What to submit in order to meet the “due care” criterion?
In order to meet the “due care” criterion, the statement should describe in detail the facts and circumstances that led to the late filing, as well as any remedial or alternative steps taken to attempt a timely filing of the international application. The factual circumstances which may be taken into account on case-by-case basis by each Receiving Office are, for example, lack of knowledge/financing by the applicant; human error by the applicant or Agent himself; miscommunication between the applicant and the agent; human error by the agent or applicant’s staff; docketing system error; postal services difficulties; and force majeure.
What to submit in order to meet the “unintentionality” criterion?
The requirements to be met under the "unintentionality" criterion are typically less stringent, and for many Offices it may suffice to provide a statement indicating that the failure to comply with the priority period did not occur intentionally (if that is indeed the case). Nonetheless, some Offices that apply this criterion may require that the statement be submitted in the form of a declaration and that it includes the reasons for the failure, supported by evidence if necessary. Specifically, to satisfy this criterion, the applicant should demonstrate that he did not deliberately refrain from filing the international application within the priority period and that he had a continuing underlying intention to file the international application within the priority period.
If the Receiving Office finds the statement of reasons insufficient to determine whether the applicant satisfies the applicable criteria, the Receiving Office may invite the applicant to submit further information by way of a revised statement within a reasonable time limit. The Receiving Office explains in detail, by text in the Annex to that Form, why it finds the statement insufficient. In this notification, the Receiving Office may also require the applicant to submit a declaration or other evidence in support of the statement of reasons.
The prevailing Law on Intellectual Property of Vietnam and its by-law (subordinate legal) documents relating to the IP field do not contain provisions for restoration of priority rights for industrial property registration applications in Vietnam. However, as far as we know, this current situation may be overcome such that the priority right of the patent application can be revived if there is enough persuasive evidence tendered that such failure to timely file the present application claiming the priority in Vietnam has resulted from a force majeure event which might include, but not be limited to, pandemic, war, riots, fire, flood, hurricane, typhoon, earthquake, lightning, explosion, strikes, lockouts, slowdowns, prolonged shortage of energy supplies, and acts of state or governmental action prohibiting or impeding the client from timely filing the application and claiming the priority.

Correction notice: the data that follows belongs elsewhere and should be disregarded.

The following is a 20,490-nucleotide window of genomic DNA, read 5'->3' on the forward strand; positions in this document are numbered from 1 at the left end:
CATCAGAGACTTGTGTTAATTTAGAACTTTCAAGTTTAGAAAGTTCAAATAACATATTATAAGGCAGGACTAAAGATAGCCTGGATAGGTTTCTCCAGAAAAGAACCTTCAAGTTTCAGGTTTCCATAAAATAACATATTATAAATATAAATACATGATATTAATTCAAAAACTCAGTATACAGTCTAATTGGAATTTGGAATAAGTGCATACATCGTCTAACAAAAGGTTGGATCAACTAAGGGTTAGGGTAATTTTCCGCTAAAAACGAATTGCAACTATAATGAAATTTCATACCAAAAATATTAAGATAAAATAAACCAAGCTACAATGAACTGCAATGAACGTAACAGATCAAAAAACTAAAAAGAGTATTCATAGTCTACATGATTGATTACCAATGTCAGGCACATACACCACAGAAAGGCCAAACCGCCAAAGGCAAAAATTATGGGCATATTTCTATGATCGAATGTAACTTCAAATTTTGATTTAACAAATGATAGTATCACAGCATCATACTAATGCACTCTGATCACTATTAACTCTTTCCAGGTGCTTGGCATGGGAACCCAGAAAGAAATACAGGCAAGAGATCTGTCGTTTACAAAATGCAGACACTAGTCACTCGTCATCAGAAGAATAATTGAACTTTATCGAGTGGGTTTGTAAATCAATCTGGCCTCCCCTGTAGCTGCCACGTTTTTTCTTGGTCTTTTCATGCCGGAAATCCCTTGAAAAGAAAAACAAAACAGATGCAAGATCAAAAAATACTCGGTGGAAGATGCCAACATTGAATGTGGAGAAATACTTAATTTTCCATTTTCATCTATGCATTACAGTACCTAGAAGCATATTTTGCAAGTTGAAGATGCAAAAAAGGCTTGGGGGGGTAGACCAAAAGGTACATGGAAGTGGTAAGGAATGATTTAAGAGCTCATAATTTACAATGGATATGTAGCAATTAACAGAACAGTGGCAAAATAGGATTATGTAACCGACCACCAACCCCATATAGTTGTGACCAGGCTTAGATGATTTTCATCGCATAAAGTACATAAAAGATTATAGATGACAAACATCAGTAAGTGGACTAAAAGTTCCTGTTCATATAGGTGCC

Restoring or reviving the priority claim to have the PCT application entered into national phase shall be highly subject to the prior approval of the Intellectual Property Office of Vietnam (IP Vietnam), where it shall take the case into careful consideration based on the fact that the revival may adversely affect the rights and interests of other applicants or another thirty party. Strength/convinceness of the evidence proving a failure to file the patent application within 12 months to restore/revive the priority rights therefore are critical in whether your request of revival/restoration of the priority right is accepted or not.
With no specific legislation on restoration of priority rights laid down in domestic law, IP Vietnam as the Designated Office normally follows the PCT rules and accepts the PCT application entered into national phase with acknowledging all the information as internationally published, including the priority date. In other words, if request for restoration of the effect of the priority claim on entry into the Vietnam national phase is accepted by the Receiving Office (country of origin) and then the late-filed valid international application when entered into Vietnam shall be treated as a domestic application in conformity with the local requirements.
It is important to bear in mind that not every country will recognize a restored priority claim. The applicant who wishes to take the priotity restoration procedures under PCT route should study to thoroughly understand the national law before taking any subseequent action or consult an IP agent in the domestic nation for detailed advice and suitable measures.